Use this URL to cite or link to this record in EThOS: https://ethos.bl.uk/OrderDetails.do?uin=uk.bl.ethos.770176
Title: Sustainable agricultural land management by recycling algal biomass to land
Author: Alobwede, Emanga
ISNI:       0000 0004 7651 5254
Awarding Body: University of Sheffield
Current Institution: University of Sheffield
Date of Award: 2018
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Abstract:
High rates of inorganic fertiliser use in agriculture can lead to increased eutrophication of local water bodies. This can generate ideal conditions for algal blooms, creating anoxic conditions and detrimental ecosystem impacts. A proposed solution is to utilize the algal biomass to replenish soil nutrients, organic matter and structure and reduce the need for inorganic fertilisers that lead to algae blooms. This thesis investigated the extent to which algal biomass can improve soil quality, and the mechanisms by which any such improvements occur. Greenhouse and field experiments were conducted to test the effect of representatives of five algal species with contrasting elemental composition: (Arthrospira platensis (Spirulina), Chlorella sp., Palmaria palmata, Laminaria digitata and Ascophyllum nodosum), on soil physico-chemical characteristics and crop yield. None of the algae had an impact on soil aggregate stability. Chlorella sp., Spirulina and P. palmata showed evidence of nitrogen mineralization in both greenhouse and field experiments, with only C. vulgaris increasing yields of garden peas under greenhouse conditions. A 15N tracer study was subsequently performed, to assess the fate of nitrogen derived from C. vulgaris, into soil and wheat nitrogen pools. Results revealed a significant increase in wheat uptake of algal N after 20 days, from 0.02 mg to 0.5 mg 15N. Low 15N tracer recoveries in plants were attributed to immobilization in the soil (binding of NH4 + to clay particles) and/or microbial biomass, making it unavailable to plants. The bulk soil retained a higher amount of nitrogen (31%), highlighting the significant role microbes play in organic matter turnover, and thus prompting an in depth look into microbial communities and taxa responsible for the breakdown and cycling of the algal N. 16S rRNA amplicon sequencing revealed an increase in alpha diversity in soils treated with C. vulgaris by day 30, most likely spurred by an increase in relative abundance in taxa (Proteobacteria and Bacteroidetes) putatively involved in facilitating the breakdown of organic residues. The thesis findings provide useful insights into the application of algae biomass to soil as part of a nutrient management strategy, whereby careful consideration would be required for specifying the optimum quantity of biomass required as well as the chemical composition of the algae, as these have been shown to have strong links to measurable effects on soil quality.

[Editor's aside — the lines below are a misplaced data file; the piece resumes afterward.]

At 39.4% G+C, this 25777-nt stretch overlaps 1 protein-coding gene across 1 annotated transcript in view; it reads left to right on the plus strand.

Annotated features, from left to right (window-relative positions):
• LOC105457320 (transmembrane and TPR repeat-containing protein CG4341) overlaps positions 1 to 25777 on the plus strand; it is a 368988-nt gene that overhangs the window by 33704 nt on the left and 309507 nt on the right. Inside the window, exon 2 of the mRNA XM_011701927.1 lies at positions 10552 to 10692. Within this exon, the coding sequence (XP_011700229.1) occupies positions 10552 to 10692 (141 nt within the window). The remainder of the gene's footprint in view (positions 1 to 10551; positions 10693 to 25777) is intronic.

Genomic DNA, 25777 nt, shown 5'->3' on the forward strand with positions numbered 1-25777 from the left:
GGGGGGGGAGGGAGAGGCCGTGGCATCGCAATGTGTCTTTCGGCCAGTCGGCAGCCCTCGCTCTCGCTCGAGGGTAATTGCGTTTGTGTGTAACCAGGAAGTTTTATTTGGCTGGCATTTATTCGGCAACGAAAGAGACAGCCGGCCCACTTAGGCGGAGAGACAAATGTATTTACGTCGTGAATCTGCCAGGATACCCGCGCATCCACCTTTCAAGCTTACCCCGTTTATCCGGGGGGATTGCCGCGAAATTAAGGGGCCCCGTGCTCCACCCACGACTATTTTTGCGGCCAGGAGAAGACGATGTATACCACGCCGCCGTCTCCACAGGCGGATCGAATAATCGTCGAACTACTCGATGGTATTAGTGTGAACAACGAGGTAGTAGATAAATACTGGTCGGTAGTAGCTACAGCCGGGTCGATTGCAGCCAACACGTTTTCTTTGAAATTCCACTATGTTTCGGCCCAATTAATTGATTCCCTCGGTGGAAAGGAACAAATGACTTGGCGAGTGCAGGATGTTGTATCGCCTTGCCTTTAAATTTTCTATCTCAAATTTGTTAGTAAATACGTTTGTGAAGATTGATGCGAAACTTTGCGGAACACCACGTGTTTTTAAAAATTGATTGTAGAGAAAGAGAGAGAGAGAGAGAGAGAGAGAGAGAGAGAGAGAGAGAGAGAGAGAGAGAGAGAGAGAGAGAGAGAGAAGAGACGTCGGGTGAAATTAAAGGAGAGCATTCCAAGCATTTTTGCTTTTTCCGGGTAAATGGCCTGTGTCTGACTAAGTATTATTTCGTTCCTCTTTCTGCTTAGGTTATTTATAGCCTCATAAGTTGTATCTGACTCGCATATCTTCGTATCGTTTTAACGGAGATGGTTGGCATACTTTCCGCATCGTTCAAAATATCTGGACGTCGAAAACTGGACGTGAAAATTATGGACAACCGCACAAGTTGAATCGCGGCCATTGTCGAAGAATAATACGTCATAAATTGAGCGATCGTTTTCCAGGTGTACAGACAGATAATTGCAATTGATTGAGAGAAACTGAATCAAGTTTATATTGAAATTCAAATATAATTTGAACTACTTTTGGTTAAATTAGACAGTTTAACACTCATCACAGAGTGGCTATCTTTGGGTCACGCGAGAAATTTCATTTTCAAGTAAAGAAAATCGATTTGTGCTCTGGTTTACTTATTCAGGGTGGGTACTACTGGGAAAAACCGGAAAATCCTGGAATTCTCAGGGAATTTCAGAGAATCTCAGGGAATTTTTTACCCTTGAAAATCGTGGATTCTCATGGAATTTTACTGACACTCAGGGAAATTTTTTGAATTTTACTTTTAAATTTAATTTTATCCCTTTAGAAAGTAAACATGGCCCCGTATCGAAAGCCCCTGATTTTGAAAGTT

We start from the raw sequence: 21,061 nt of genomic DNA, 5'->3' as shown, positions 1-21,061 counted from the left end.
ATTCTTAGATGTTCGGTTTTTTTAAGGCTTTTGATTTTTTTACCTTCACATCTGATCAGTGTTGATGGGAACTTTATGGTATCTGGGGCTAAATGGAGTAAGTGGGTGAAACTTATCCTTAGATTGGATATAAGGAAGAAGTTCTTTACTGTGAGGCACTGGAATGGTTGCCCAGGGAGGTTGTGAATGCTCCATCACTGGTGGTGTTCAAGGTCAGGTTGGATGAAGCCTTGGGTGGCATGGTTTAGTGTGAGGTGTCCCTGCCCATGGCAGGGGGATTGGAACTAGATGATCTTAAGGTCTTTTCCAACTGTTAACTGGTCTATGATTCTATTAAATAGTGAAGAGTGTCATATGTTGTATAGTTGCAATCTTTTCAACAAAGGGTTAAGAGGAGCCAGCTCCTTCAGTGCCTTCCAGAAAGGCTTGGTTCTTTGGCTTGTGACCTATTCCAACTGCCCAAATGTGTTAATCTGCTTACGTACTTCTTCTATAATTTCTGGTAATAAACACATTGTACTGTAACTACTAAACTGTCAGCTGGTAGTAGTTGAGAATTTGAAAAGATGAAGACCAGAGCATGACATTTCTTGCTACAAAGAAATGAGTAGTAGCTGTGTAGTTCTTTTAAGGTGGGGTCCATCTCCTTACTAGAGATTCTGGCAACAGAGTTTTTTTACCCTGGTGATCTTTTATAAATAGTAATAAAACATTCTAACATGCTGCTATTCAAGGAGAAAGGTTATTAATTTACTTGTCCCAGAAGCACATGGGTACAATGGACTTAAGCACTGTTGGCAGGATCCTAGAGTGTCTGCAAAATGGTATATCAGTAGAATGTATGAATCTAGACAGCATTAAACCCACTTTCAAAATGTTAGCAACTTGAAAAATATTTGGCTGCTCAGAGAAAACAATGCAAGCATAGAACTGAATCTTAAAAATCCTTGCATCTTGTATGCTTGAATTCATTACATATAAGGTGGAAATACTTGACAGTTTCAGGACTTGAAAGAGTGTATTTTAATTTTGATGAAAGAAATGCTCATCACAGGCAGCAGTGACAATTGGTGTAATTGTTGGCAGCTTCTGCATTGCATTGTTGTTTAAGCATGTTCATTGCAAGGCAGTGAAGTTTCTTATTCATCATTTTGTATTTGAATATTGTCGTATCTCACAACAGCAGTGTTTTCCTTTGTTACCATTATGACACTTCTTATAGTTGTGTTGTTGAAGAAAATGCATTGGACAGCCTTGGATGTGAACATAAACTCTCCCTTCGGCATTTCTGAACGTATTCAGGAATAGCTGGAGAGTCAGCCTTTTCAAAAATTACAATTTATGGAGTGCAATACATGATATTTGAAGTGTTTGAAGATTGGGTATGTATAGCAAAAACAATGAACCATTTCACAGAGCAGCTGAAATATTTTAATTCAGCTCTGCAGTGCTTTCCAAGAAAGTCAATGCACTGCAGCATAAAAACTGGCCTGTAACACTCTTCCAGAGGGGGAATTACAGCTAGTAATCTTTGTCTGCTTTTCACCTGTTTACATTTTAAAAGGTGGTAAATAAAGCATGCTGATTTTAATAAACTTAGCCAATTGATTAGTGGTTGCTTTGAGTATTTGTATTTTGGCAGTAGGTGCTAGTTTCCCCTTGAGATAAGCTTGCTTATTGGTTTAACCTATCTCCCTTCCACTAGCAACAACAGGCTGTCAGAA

Supervisor: Pandhal, Jagroop ; Leake, Jonathan Sponsor: Not available
Qualification Name: Thesis (Ph.D.) Qualification Level: Doctoral
EThOS ID: uk.bl.ethos.770176  DOI: Not available
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